From Iceland — What If... Iceland Had Joined The British Empire?

What If… Iceland Had Joined The British Empire?

Published May 20, 2023

What If… Iceland Had Joined The British Empire?

What if? It’s a pretty open-ended question and one friend of the Grapevine Valur Gunnarsson is applying to eight relevant-to-Iceland historical happenings over as many issues. Expand your mind, suspend your disbelief and consider: what if Iceland Had Joined The British Empire?

Keep up with with the What If series right here.

There is a grave in Australia dated 1841 belonging to a former convict, police constable, gambler, explorer and spy. If this wasn’t an impressive enough resume, the title under which he rests forevermore is “King of Iceland.” Bizarrely, that is accurate – at least in a manner of speaking – due to events in the summer of 1809, when this king led something of a revolution.

In 1807, at the height of the Napoleonic Wars, the Danish kingdom and the British Empire found themselves on opposing sides. After a brief engagement, the Royal Navy captured the Danish vessel Admiral Juul and its captain, Jörgen Jörgensen, was taken to London. Beginning a series of strange events, Jörgensen soon found himself released from captivity and in the employ of soap salesman Samuel Phelps.

Iceland had been isolated from the Danish motherland for two years and Phelps smelled a business opportunity. Jörgensen had convinced him that Icelanders in the midst of famine would be happy to buy what wares he had to offer and offered to come along as an interpreter. Phelps would sell them food and tobacco in exchange for tallow to sell back home. And so two English merchant vessels set off for Iceland, with which they were technically at war.

The Dane Frederich Christopher, Count of Trampe, governed the colony and turned the English away. Famine or not, Icelanders were still forbidden to trade with foreigners. But the English soon returned – this time they weren’t open to debate. The Count was seized and interned on their ship while the locals looked on in puzzlement. Englishman Phelps could not officially seize the country without permission from His Majesty’s Government. It was therefore up to his interpreter to take charge.

Revolutionary Iceland

Inspired by the French Revolution, Jörgensen decided to declare a republic, making himself its master and commander. Houses were searched for firearms to be requisitioned and a republican guard was formed consisting of a dozen or so previously disadvantaged Reykvíkians, including some released from prison. Uniforms were sewn, the prison house turned into a barracks and a small fortress was constructed on the coast, defended by six Danish cannon discovered in storage and probably intended to be used against Turkish raiders 200 years earlier.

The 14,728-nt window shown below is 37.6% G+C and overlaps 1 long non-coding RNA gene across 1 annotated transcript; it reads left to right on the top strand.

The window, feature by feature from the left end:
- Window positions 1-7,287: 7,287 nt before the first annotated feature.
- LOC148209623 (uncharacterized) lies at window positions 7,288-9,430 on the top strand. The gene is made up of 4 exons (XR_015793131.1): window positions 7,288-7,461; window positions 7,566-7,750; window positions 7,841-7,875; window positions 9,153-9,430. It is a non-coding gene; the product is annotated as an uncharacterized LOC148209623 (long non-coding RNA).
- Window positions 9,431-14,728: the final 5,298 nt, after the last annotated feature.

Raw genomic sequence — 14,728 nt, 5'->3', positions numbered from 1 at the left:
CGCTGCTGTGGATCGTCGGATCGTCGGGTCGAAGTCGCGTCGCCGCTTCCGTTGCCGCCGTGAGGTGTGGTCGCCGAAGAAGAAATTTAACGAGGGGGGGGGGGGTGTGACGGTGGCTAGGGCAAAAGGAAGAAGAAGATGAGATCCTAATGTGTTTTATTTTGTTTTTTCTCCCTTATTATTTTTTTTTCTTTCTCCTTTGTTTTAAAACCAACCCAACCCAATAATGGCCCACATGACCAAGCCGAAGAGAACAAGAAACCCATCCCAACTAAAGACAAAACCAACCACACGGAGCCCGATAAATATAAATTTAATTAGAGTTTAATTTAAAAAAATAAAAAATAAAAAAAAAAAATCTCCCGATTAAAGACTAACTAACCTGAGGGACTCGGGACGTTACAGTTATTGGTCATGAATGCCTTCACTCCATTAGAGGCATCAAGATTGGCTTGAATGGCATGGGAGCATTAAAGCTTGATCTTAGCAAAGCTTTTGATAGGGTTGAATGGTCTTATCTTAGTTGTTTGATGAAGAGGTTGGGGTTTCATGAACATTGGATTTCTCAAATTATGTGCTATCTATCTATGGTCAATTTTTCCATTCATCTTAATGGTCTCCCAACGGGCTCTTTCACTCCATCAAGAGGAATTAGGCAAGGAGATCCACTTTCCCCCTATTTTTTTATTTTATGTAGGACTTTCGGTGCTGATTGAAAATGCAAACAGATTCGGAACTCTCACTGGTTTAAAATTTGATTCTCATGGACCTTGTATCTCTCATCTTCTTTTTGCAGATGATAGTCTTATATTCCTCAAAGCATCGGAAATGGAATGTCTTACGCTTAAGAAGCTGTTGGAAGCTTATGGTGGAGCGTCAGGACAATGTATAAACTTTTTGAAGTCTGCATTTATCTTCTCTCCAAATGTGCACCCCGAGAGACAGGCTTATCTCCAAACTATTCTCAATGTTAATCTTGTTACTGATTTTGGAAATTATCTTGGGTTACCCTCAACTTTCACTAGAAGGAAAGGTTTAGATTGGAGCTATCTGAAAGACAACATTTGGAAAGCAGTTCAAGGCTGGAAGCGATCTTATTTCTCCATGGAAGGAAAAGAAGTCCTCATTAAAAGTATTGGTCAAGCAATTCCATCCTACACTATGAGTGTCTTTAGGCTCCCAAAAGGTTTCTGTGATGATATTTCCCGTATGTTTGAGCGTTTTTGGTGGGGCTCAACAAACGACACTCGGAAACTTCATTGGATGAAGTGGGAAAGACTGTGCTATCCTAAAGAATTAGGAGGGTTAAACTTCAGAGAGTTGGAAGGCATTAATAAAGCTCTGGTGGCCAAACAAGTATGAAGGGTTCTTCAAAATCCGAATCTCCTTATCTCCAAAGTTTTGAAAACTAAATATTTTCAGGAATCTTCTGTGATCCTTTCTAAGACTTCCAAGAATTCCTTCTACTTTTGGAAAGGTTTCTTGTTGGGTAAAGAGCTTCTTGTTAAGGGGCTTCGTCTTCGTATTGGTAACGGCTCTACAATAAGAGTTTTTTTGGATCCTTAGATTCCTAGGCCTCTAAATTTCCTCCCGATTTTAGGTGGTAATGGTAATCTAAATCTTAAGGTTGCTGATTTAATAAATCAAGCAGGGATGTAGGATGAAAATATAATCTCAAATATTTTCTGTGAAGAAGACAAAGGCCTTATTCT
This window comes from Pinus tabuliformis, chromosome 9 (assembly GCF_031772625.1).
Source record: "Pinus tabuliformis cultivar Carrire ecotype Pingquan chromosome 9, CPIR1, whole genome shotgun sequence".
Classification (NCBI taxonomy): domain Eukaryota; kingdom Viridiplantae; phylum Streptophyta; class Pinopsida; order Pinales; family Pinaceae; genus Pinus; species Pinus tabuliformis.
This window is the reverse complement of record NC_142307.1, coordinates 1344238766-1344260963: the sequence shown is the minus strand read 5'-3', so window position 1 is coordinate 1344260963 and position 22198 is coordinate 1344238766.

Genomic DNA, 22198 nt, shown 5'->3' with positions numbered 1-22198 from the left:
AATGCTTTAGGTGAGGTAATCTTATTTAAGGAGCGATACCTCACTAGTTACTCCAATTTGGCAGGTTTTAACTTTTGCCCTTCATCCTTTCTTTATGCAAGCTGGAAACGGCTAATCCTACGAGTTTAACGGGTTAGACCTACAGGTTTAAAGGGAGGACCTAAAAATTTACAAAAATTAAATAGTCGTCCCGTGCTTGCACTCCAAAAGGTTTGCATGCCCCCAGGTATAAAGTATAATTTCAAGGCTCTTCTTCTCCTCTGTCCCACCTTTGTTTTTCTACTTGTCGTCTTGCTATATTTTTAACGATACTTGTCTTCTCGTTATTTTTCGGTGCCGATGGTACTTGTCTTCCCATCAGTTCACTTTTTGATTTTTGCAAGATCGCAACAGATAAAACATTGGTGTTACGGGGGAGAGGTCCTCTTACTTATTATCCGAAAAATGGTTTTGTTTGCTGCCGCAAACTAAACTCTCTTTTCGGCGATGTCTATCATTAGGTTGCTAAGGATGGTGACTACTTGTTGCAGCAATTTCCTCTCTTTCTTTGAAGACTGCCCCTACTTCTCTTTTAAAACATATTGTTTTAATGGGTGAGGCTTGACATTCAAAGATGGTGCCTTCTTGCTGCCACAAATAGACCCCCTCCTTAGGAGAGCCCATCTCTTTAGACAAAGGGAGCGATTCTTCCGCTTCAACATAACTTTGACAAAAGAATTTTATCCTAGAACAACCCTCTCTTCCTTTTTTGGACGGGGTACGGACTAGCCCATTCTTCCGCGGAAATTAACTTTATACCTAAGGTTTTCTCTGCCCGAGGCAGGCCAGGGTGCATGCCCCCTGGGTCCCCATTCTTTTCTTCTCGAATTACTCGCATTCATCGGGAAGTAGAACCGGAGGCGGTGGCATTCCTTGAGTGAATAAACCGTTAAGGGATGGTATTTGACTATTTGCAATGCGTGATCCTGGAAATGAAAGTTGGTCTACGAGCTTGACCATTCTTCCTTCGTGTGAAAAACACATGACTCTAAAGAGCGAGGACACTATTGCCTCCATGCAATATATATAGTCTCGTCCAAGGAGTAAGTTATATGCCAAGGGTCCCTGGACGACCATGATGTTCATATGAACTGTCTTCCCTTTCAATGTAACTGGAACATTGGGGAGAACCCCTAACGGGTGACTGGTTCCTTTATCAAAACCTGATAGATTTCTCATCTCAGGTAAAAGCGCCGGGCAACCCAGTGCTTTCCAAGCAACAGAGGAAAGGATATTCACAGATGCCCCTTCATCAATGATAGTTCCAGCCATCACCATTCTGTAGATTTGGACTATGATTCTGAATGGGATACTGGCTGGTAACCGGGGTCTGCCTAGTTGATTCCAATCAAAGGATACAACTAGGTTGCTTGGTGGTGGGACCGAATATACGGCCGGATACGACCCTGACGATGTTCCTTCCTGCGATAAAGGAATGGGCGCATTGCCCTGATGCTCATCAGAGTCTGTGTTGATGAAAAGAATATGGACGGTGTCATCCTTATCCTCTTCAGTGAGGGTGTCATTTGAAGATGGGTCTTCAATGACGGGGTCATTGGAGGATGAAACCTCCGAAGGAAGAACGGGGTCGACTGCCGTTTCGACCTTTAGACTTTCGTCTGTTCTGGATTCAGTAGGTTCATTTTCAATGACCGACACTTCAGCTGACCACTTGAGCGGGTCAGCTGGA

Many found work for the revolutionary government, paid for out of the heretofore royal Danish coffers and foodstuffs were transported from better-off areas to where they were most needed. Most local dignitaries continued on in their posts, with little opposition to the new regime. The first Icelandic flag was raised, displaying three codfish on a blue field and it was proclaimed that elections would be held a year hence. Until a popularly elected government took office, Jörgensen would continue in his role as Lord Protector. Perhaps the greatest novelty in what amounted to the country’s first constitution was that everyone would have the right to vote, irrespective of standing, which was going farther than most revolutionaries at the time would consider.

In all likelihood, six old Danish cannon and a 12-man army would not have held off two Royal Navy vessels.

But as suddenly as the revolution began, it was over. Perhaps it was surprising that no resistance was offered when foreign ships arrived. The fortress did not fire a shot, nor did the revolutionary guard, and Jörgensen was busy holding a ball where he attempted to bring both royal and revolutionary dignitaries together.

Even more surprising was who deposed the Lord Protector. It turned out to be neither the Danish reconquering their lost territory nor Icelandic landowners worrying about their privileges. Rather it was Phelps’ countrymen, the British, coming to the aid of an enemy kingdom. Count Trampe and Jörgensen were brought to England as prisoners, as both were seen as detrimental to English interests. Meanwhile, judge Magnús Stephensen made himself governor of Iceland in the name of the Danish king, but without his appointment.

Jörgensen now found himself a prisoner of England for the second time in as many years, but his adventures were far from over. He supposedly witnessed the battle of Waterloo from the safety of a nearby tree while serving as a British spy before being imprisoned again for gambling debts. This time he was shipped to Australia, where he would become a constable upon his release before eventually dying in Tasmania.